IB Chemistry SL

Revision Notes

7.1.3 Equilibrium Constant Relationships

Equilibrium constant relationships

  •  In the previous section we saw that the concentrations of the substances are raised to the power of the coefficients from the balanced equation
  • This means the Kc expression is dependent on a specific equation
  • For example, take the reaction between nitrogen and hydrogen to make ammonia

½N2(g)    +    1½H2(g)  ⇌     NH3(g)

  • The Kc expression for this reaction is:



  • If you double the stoichiometry the equation becomes

N2(g)    +    3H2(g)  ⇌ 2NH3(g)

  • The new Kc expression for this reaction is then:



  • What is the relationship between these two Kc values? You can probably see that when we double the coefficient the new Kc is the square of the original value:




  • If we reverse the equation:

2NH3(g) ⇌ N2(g)    +    3H2(g)

  • Kc  becomes the reciprocal of the original Kc value:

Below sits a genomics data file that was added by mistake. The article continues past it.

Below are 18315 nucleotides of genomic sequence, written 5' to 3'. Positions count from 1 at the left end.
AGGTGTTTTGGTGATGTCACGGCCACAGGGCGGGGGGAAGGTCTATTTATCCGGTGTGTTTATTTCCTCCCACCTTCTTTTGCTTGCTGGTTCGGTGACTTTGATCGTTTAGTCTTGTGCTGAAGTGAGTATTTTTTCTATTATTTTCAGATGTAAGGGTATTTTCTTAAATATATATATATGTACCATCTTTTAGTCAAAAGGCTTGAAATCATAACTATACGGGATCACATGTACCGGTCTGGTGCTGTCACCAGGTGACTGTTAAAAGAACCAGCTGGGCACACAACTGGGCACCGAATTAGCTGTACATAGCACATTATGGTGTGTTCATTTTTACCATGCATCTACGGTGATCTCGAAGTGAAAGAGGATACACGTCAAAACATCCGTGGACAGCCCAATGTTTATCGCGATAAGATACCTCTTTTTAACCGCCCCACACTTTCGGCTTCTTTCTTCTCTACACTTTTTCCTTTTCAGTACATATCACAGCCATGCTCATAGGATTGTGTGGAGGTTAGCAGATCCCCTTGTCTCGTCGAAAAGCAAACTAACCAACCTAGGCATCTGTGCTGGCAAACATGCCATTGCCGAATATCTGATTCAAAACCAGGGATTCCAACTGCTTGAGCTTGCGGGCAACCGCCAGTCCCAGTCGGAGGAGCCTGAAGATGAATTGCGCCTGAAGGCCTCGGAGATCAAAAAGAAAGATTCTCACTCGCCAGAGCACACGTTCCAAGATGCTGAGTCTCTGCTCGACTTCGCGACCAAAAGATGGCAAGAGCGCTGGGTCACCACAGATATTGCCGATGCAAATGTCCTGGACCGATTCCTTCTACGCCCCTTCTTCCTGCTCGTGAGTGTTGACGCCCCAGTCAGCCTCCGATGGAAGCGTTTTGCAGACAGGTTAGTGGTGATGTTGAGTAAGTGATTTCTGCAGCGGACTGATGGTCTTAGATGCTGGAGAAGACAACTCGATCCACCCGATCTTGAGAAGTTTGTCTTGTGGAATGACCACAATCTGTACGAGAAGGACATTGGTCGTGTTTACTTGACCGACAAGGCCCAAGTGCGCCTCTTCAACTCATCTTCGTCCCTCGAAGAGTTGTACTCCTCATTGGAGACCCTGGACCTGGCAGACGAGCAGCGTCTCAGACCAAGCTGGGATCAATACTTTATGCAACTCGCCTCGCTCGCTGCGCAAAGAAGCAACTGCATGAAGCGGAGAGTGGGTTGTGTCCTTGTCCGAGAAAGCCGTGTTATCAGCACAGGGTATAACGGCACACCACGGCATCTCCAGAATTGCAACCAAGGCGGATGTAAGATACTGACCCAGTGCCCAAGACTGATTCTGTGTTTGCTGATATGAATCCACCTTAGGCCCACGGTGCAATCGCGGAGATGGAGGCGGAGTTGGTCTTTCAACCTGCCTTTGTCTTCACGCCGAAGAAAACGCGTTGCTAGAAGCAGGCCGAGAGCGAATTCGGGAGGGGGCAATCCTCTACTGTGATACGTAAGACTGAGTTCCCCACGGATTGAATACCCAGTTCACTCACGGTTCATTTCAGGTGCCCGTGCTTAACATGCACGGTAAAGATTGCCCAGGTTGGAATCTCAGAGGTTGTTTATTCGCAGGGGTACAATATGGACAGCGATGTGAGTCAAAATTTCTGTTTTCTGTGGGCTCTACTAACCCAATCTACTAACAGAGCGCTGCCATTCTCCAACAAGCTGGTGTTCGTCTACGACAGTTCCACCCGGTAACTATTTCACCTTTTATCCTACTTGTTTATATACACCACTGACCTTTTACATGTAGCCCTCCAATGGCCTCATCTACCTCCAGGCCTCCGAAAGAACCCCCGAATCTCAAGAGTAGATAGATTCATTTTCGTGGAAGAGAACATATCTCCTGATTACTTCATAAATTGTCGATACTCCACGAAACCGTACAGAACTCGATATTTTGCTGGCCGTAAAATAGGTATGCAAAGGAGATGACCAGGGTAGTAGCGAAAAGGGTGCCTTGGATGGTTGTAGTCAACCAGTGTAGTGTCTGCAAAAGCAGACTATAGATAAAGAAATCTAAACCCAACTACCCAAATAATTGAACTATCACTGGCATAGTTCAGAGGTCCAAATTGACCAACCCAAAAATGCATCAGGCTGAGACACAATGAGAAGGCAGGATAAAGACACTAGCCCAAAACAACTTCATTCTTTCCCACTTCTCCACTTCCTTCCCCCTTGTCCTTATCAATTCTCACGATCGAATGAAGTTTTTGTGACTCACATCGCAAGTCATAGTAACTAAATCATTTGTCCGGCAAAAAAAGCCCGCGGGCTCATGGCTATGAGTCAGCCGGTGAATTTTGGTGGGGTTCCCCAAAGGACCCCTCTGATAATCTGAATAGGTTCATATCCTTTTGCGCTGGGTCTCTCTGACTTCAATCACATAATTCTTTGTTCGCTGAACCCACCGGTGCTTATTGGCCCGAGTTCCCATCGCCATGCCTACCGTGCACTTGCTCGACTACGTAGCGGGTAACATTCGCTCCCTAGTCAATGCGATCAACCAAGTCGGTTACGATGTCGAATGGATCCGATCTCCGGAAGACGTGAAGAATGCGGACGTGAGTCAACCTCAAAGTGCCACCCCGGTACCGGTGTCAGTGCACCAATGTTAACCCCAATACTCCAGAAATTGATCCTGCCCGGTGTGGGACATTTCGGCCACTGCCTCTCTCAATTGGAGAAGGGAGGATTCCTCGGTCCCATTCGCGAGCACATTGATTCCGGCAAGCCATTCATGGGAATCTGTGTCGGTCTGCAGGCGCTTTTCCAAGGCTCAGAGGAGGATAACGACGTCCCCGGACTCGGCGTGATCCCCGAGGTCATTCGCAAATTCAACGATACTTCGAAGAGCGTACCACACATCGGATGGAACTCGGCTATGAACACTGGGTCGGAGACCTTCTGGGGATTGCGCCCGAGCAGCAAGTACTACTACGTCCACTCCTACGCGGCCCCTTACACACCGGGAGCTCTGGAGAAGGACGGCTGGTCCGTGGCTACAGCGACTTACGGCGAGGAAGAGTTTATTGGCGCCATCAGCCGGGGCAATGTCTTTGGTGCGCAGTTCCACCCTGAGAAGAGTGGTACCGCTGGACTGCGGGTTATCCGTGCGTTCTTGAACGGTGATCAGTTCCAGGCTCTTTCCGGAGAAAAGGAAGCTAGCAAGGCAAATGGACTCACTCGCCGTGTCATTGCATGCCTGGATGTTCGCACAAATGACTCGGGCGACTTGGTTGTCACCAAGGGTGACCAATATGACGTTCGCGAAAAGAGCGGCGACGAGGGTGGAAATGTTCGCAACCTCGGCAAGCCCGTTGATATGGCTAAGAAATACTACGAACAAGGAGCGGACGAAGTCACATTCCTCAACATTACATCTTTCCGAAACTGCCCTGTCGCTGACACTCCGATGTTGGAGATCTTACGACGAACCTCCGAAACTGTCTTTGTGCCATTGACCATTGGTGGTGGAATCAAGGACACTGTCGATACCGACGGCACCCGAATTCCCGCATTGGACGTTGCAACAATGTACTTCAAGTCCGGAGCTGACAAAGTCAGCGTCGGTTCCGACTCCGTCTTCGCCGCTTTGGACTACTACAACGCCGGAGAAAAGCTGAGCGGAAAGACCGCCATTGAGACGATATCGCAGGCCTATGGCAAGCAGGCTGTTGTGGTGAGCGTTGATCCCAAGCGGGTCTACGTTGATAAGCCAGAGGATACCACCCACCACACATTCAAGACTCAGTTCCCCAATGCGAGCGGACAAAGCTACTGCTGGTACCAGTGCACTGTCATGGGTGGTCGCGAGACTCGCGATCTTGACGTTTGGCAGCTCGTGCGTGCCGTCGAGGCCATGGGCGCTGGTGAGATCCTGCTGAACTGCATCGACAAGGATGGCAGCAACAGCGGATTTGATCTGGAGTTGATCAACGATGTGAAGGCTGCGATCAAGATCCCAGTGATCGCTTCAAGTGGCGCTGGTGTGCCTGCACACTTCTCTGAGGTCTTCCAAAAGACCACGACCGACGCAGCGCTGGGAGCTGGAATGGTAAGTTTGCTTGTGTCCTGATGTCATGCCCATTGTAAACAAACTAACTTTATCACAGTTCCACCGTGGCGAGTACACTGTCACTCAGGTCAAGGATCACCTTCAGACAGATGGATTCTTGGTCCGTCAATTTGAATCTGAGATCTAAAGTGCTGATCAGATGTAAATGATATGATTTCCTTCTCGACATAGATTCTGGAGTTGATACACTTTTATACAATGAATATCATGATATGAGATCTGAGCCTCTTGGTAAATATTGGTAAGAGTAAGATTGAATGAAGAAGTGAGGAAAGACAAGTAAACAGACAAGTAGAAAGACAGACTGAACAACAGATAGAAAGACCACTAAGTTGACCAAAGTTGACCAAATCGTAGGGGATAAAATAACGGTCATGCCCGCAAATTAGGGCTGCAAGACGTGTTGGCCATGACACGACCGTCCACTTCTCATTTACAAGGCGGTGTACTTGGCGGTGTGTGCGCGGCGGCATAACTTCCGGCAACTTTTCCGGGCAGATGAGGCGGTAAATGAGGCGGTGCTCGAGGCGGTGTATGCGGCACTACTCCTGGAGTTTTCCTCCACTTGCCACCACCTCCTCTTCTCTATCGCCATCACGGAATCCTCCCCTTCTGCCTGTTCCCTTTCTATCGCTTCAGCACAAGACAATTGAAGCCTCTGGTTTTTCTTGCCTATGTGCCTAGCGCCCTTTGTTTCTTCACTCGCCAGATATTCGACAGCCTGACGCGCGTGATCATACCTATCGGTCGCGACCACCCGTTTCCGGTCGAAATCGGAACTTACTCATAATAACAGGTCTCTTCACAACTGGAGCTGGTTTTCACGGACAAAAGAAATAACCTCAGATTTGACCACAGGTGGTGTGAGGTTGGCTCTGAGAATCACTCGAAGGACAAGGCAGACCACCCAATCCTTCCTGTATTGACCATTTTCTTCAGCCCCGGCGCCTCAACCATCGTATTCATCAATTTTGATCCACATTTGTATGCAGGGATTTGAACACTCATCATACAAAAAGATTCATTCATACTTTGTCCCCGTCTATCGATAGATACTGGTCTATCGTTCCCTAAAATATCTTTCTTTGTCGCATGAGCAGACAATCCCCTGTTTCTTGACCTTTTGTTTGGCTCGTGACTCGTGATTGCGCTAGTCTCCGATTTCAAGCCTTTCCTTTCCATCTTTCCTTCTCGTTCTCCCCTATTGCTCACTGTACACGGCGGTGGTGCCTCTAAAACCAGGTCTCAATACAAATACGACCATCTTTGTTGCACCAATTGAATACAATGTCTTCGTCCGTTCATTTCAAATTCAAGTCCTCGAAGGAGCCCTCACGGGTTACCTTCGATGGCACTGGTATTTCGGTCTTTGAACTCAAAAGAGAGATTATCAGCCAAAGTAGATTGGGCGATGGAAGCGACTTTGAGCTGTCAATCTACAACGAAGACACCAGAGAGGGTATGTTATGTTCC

• Test your understanding in the following example:

Worked Example

Kc for 2NO2 (g) + F2 (g) ⇌ 2NO2F (g) is 7.1 × 1032

What is Kc for the following reaction, at the same temperature?

NO2 (g) + ½F2 (g) ⇌  NO2F (g)



The correct option is B.

The original equation has been reversed and halved, so the Kvalue must be square rooted and inverted to obtain the reciprocal

Exam Tip

You must use square brackets in equilibrium constant expressions as they have a specific meaning, representing concentrations. In an exam answer you would lose the mark if you used round brackets


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